This site is not maintained. Click here for the new website of Richard Dawkins.

The Magic of Reality by Richard Dawkins

Few scientists manage to reach a huge popular audience. Even among them Richard Dawkins is distinctive for the clarity and elegance of his prose. The Magic of Reality, an introduction to science, is as good an example of his expository gifts as he has written. It will be appreciated by inquisitive children while illuminating much for the adult general reader.

The hardback edition, published last year, was filled with colourful illustrations by Dave McKean. The paperback retains only a few small black-and-white images for chapter frontispieces. It is a tribute to Dawkins that his explanations lose no force in this more utilitarian packaging.

Each of the dozen chapters focuses on a big question that inevitably occurs to the inquiring mind. Dawkins’s theme is that science is not prosaic but has “an inspiring beauty that is all the more magical because it is real and because we can understand how it works”. By reading the book, non-specialists will genuinely come to understand concepts such as the movement of molecules and how raindrops create rainbows. It’s near impossible not to relish the economy of Dawkins’s explanations. An especially fine chapter asks who the first person was. With an instinct for analogy, Dawkins explains natural selection across geological ages by imagining a stack of photographs of the reader’s 185,000,000 great-grandparents, back to our fishy forebears.

Critics fault Dawkins for not grasping that science and religion seek to answer different questions. Yet the obtuseness lies with them. Dawkins cites David Hume’s magisterial explanation of why accounts of the miraculous — of literal magic — can’t be given credence. They are explanations, of a sort, and don’t work. Dawkins shows that they are also dreary stuff compared with the explanations that do work.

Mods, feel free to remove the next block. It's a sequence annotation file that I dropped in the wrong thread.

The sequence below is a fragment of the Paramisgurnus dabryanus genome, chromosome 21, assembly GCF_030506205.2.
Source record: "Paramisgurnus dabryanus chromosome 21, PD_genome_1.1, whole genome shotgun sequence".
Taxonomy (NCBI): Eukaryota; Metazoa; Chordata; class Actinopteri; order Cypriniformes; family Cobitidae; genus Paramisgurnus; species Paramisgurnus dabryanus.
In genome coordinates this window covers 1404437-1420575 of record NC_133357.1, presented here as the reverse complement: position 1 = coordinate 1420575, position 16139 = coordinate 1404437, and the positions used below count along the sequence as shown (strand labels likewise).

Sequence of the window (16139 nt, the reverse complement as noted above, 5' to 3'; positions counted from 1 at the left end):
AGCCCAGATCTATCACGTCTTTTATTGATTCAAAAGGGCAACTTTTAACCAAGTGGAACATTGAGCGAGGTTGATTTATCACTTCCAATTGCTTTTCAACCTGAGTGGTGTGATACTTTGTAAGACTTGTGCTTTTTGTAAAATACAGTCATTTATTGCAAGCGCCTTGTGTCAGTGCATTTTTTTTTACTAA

*The Magic of Reality by Richard Dawkins, Black Swan, 267pp, £8.99; e-book, £6.49. To buy this book for £8.54 visit the times.co.uk/bookshop or call 08452712134

Original here: http://www.thetimes.co.uk/tto/arts/books/non-fiction/article3479573.ece

TAGGED: BOOKS, REVIEWS, RICHARD DAWKINS


RELATED CONTENT

Planet of the apes

Stephen Cave - Financial Times Comments

What we really know about our evolutionary past – and what we don’t

Magic at Every Age A review of Richard...

Stacy L. Memering,Viviana A.... Comments

Magic at Every Age
A review of Richard Dawkins, The Magic of Reality: How We Know What’s Really True

CCI: DAVE MCKEAN ON DAWKINS, CHRIST AND...

Andy Liegl - CBR (Comic Book... Comments

In front of a packed crowd during his panel titled "My Two Years with Dawkins, Christ and a Small Crab Called Eric" at Comic-Con International in San Diego, artist, writer and indie filmmaker Dave McKean recounted two recent life events on radically opposite ends of the philosophical spectrum: an all-ages book he illustrated with scientist and Atheism proponent Richard Dawkins called "The Magic of Reality," and a film he shot starring Michael Sheen in Port Talbot, Wales called "The Gospel of Us," a modern day interpretation of "The Passion" story chronicling Jesus Christ's final days of life on Earth.

Redeeming God in Canaan

Doctor Science - Obsidian Wings Comments

Last weekend I noticed two religion blogs, one Jewish and one evangelical (though not fundamentalist) Christian, discussing the same passages in the Bible: the ones commanding the Israelites to fight, slaughter, enslave, and dispossess the Canaanite inhabitants of the Land of Israel. To commit genocide, in fact.

Dear believers: Blasphemy is good for...

John Gray - The Globe and Mail Comments

A review of The Future of Blasphemy Speaking of the Sacred in an Age of Human Rights
by Austin Dacey

How the Blind Watchmaker Made Eyes

Donald Prothero - eSkeptic Comments

How the Blind Watchmaker Made Eyes

MORE

MORE BY OLIVER KAMM

The Greatest Show on Earth, Review

Oliver Kamm - The Times (London) 22 Comments

Dawkins v God - stop the fight

Oliver Kamm 60 Comments

MORE

Comments

Please Login to RDFRS to Comment

Sign in to RDF

blog comments powered by Disqus